Variations from the construction shown may be made within the scope of the invention. For example, the strap may pass across the outside of the cushion cover instead of inside and be united by stitching at any suitable points to the cover, or it may be passed through slits in the cover material. And the cushion .element of the combination may be constructed otherwise than as shown; for instance, with an intermediate edge strip between the front and the back fabrics of the cover, according to one of the common constructions of chair cushions. The strap may be of any material, any dimensions, and any desired shape in cross section and fabricated or constructed in any Way suitable for the purpose. As used herein the term strap is intended to include any equivalent device, however formed and constructed, such as a twisted cord, for instance.
The embodiment here illustrated is combined with-side cushions a and k for padding the arm rests of the chair, but this is an illustrative and not a limiting feature.
What I claim and desire to secure by Letters Patent is:
1. A back cushion or pad adapted for use in connection with the back of an infants high chair, and a strap secured to the opposite side edges of said pad,'having a portion extending across the width of the pad and end portions of lengths sufiicient to be passed about the body of an infant occupying such a chair and to be connected together at the rear of the chair back.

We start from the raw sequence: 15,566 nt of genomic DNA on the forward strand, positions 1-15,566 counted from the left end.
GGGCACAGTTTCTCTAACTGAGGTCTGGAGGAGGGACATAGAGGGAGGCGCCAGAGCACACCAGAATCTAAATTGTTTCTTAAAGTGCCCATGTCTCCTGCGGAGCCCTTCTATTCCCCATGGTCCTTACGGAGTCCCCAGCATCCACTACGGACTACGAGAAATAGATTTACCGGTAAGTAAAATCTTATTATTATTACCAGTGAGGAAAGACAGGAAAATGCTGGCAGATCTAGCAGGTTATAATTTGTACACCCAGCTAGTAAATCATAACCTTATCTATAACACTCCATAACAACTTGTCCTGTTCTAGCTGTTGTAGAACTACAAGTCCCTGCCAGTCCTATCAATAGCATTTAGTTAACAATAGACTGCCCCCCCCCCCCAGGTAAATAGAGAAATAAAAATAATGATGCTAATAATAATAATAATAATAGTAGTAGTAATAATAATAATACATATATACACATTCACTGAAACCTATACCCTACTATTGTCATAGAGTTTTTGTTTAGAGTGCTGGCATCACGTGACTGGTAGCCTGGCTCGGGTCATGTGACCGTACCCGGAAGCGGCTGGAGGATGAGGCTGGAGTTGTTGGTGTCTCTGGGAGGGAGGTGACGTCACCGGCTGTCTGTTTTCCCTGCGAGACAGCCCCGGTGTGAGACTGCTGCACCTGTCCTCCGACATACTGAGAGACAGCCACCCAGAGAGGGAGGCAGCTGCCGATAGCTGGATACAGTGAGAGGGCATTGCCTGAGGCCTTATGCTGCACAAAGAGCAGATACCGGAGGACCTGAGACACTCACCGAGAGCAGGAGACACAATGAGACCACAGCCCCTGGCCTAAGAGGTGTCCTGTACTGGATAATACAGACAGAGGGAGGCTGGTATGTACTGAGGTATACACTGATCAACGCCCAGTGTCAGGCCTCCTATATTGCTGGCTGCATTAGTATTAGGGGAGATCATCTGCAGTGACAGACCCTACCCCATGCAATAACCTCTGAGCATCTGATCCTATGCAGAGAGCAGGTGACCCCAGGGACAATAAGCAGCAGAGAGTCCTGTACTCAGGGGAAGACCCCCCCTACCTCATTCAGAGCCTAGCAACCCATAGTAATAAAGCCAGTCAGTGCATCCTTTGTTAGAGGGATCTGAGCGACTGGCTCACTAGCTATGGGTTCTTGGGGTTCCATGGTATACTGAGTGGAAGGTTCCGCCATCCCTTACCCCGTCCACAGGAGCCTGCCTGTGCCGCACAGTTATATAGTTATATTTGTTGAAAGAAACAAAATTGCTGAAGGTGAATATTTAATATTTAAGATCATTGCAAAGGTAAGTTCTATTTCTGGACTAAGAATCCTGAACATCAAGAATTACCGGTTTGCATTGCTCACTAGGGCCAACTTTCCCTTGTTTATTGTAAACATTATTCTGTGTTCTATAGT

2. The combination with a chair cushion having a covering and a stufling, of a strap passing through the interior of the cushion and extending from opposite edges thereof, the outwardly extending portions of the strap having lengths sufficient to permit of their being passed around the occupant of the chair for which the cushion is designed and also around the part of the chair against which the cushion is designed to bear, and to be fastened together outside of the said part of the chair. I